The authentication logs 1874 sub-module analyzes log files related to user authentication. Authentication logs include information such as a history of logins (including usernames, login times, and logout times) and the authentication mechanism used. Examining log files may be useful for finding, for example, repeated login attempts, password scanning (e.g., multiple login attempts with the same username and different passwords), and/or logins using deliberately released usernames and passwords. Authentication logs can also be searched for activity related to, for example, a suspect username or around a specified time. The key words or search strings may be provided by other analysis engines.

The user logs 1876 sub-module analyzes log files that record user-level activity. User logs may capture the actions of one user. For example, a user log may include commands entered by a user, files opened or closed by the user, applications launched by the user, other systems accessed by the user, and so on. Examining user logs may be useful, for example, when an outside actor has gained access to the emulated network using stolen or leaked credentials. Hence, user logs may be examined for information related to a specific user, which may be identified by another analysis engine.

The sub-modules may each make a determination as to whether a log file being analyzed indicates malicious activity. The sub-modules may make this determination with the assistance of one or more attached plugins 1882. The sub-modules may provide their determinations to the log file analysis 1870. The log file analysis 1870 may use the determinations made by the sub-modules to generated indicators 1890 that describe and/or identify activity seen in the log files 1828. These indicators 1890 may be referred to as dynamic indicators. For example, indicators 1890 generated by the log file analysis engine 1848 may include a list of login attempts, usernames associated with log in attempts, commands entered by a user that has infiltrated the emulated network, and/or changes made within the emulated network, among other things. The indicators 1890 may indicate that no malicious activity was found, or that malicious activity was definitely found. In some implementations, the indicators may alternatively or additionally provide a weight value that indicates the probability of malicious activity.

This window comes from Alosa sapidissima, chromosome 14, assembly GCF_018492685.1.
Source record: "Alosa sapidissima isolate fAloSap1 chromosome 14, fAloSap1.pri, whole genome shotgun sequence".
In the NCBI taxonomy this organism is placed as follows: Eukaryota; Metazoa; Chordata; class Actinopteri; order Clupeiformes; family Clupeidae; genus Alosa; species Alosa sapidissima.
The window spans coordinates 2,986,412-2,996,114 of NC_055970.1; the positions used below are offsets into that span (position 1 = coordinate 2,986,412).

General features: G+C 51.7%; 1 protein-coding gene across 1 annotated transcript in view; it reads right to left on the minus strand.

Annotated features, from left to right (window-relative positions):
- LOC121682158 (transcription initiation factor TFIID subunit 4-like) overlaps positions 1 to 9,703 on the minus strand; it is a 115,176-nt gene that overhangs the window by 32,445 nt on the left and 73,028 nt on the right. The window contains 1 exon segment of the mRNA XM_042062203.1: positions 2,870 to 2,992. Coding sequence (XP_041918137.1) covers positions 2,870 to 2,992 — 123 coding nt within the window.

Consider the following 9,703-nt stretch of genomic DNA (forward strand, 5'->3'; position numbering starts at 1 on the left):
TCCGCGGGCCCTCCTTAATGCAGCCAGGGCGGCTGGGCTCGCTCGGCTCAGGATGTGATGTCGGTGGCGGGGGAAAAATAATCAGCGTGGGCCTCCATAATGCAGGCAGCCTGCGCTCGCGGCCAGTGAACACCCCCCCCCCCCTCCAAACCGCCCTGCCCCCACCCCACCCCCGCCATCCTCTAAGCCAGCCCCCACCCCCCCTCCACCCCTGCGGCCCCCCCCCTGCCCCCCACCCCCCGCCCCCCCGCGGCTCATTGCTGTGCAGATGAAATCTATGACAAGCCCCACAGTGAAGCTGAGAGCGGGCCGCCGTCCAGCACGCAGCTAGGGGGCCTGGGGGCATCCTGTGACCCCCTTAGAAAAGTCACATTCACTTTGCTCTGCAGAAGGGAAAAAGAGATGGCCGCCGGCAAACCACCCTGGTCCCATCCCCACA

In various implementations, the analysis engines described in FIGS. 15-18 may be launched by the analytic engine in a predetermined sequence. FIG. 19 illustrates an example of the order or sequence in which analysis engines 1940 a-1940 f can be run, as well as a correlation engine 1982 for correlating the results from the various analysis engines 1940 a-1940 f. In various implementations, the analytic engine executes the analysis engines 1940 a-1940 f in a predetermined order, which can be modified. The execution order may be based on current threat intelligence from the network security community. For example, the security community may learn that certain malware has been released on a particular date, or that several websites have suffered denial of service (DoS) attacks. In this example, the threat intelligence engine can be configured to watch particularly for this denial of service attacks that look similar to the attacks seen at those websites. For example, the network protocol analysis engine can be placed first or early in the execution order, so that the network protocol analysis engine can catch streams of packets that appear to be related to a denial of service attack. New threat intelligence may be received once a day or several times a day, and analytic engine may adjust the execution of the analysis engines 1940 a-1940 f accordingly.